Thursday, May 5, 2011

Bryonia dioica - Bryony

Bryonia dioica - Bryony, also known as English Mandrake, Red Bryony, Cow's Lick, Cowhind, Devil's Turnip,Wild Vine, Wild Hops, Wild Nep, Tamus, Ladies' Seal, and Tetterbury.  POISON!

Bryonica comes from the Greek bryo, 'to shoot or grow rapidly,' a reference to its vigorous growing habit of sprouting each year from the tuber roots.  Dioscorides called it ‘Bruonia Ampelos’Bruonia is Greek for ‘to swell’ and ‘Ampelos’ means ‘vine’.  It is possible that this refers to the exceptionally large roots which the plant forms.

An herbaceous, dioecious (individual plants being either male or female) vine, related to the cucumber, and found in moist areas and vineyards throughout Europe.  It grows from a perennial, tuberous root with a repulsive odor.  The root was once known as English Mandrake, as it was often trimmed to a man-like shape to resemble true Mandrake (Mandragora officinarum). 

Leaves are heart-shaped, consisting of leaflets or lobes that radiate from the base of the leaf.   The leaves are stalked, with the stalk curved, shorter than the blade, which is divided into five lobes, of which the middle one is the longest - all five are slightly angular.  The flowers, which bloom in May, are small, greenish, and produced, in small bunches, usually three or four together, from the axils of the leaves.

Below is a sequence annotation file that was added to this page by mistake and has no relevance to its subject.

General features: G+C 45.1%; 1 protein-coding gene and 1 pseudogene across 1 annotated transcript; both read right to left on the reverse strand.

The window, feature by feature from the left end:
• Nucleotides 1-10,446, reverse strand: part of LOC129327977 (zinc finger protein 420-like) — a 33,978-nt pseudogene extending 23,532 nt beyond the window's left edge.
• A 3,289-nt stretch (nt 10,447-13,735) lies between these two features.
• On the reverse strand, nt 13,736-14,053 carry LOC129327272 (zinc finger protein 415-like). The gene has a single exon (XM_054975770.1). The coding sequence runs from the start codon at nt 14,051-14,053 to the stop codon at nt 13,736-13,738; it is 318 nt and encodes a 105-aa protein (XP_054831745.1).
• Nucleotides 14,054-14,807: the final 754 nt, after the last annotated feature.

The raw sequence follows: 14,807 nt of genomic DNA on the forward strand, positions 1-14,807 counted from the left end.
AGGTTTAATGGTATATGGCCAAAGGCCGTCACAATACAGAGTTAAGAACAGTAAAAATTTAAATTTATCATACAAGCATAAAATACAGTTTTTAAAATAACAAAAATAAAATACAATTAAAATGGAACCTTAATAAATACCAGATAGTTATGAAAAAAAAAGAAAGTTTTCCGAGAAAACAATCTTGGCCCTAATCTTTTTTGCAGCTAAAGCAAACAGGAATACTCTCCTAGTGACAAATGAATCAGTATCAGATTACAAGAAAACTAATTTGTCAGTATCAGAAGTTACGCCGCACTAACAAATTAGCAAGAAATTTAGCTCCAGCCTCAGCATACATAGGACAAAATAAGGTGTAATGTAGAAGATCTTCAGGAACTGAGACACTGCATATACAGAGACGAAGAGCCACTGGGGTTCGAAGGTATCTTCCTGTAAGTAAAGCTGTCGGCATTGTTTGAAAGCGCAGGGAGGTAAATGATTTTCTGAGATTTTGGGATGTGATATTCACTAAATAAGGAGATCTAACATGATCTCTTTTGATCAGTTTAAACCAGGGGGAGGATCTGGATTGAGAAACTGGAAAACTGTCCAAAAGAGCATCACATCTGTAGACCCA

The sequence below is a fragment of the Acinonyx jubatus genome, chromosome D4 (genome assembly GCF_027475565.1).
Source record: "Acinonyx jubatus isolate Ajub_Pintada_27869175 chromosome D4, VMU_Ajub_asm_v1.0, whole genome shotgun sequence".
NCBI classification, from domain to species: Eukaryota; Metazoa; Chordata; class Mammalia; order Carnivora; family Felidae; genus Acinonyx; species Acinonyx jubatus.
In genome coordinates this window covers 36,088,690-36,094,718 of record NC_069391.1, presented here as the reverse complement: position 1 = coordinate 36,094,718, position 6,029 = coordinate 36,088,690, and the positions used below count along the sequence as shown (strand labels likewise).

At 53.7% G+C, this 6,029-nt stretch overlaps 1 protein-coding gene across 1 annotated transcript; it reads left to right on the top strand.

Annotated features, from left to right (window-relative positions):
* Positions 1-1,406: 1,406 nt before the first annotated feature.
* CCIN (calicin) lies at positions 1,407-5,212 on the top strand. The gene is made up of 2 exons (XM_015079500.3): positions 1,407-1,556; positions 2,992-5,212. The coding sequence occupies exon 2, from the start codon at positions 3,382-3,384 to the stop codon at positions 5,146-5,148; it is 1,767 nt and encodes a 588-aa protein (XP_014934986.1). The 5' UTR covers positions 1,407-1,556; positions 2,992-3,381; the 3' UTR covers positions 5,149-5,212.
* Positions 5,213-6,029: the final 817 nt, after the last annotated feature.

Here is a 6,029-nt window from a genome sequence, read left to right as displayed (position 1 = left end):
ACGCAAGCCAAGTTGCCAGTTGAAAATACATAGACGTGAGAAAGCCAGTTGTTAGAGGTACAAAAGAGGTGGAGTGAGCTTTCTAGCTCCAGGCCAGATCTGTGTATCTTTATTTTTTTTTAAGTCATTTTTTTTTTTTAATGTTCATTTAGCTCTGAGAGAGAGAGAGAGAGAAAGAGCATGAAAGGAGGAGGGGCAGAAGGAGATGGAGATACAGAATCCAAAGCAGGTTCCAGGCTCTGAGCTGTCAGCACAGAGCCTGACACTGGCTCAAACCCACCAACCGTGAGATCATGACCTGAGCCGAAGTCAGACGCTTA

The berries, which hang on after the stem and leaves are withered, are pea-sized when ripe, a pale scarlet (sometimes reddish-orange to yellowish)  in color. They are filled with juice of an unpleasant, foetid odor and contain three to six large seeds, greyish-yellow, mottled with black and are highly toxic.  There is also a black berried variety which is also highly toxic.  The entire plant is rather succulent, bright green and somewhat shining.  

It produces a large, tuberous rootstock which is continuous, with a thick, fleshy root that can attain an enormous size.  In this fleshy root is found a somewhat milky juice, very nauseous and bitter to the taste. It is of a violently purgative and cathartic nature, and was a favourite medicine with the older herbalists.  It was well known to the Greeks and Romans, and afterwards by Gerard, but is now seldom employed by regular practitioners.

WARNING:  Highly TOXIC - PROFESSIONAL USE ONLY!  Contains a deadly resin!  Fresh root a severe skin irritant!  NEVER TAKEN BY PREGNANT WOMEN!  Berries DEADLY - 40 to kill an adult, 15 to kill a child!  IN CASE OF POISONING BY BRYONY:  the stomach must be evacuated and demulcent drinks given. The body temperature must be maintained by the use of blankets and hot bottles.

Its chief use was as a hydragogue cathartic, but is now superseded by Jalap (Ipomoea purga). Its use as a purgative has been discontinued as dangerous, on account of its powerful and highly irritant nature.  It was formerly given in dropsy and other complaints. It is of so acrid a character that, if applied to the skin, it produces redness and even blisters. It has been used for cataplasms, and praised as a remedy for sciatica, rheumatism and lumbago.  It is still considered useful in small doses for cough, influenza, bronchitis and pneumonia, and has also been recommended for pleurisy and whooping-cough, relieving the pain and allaying the cough.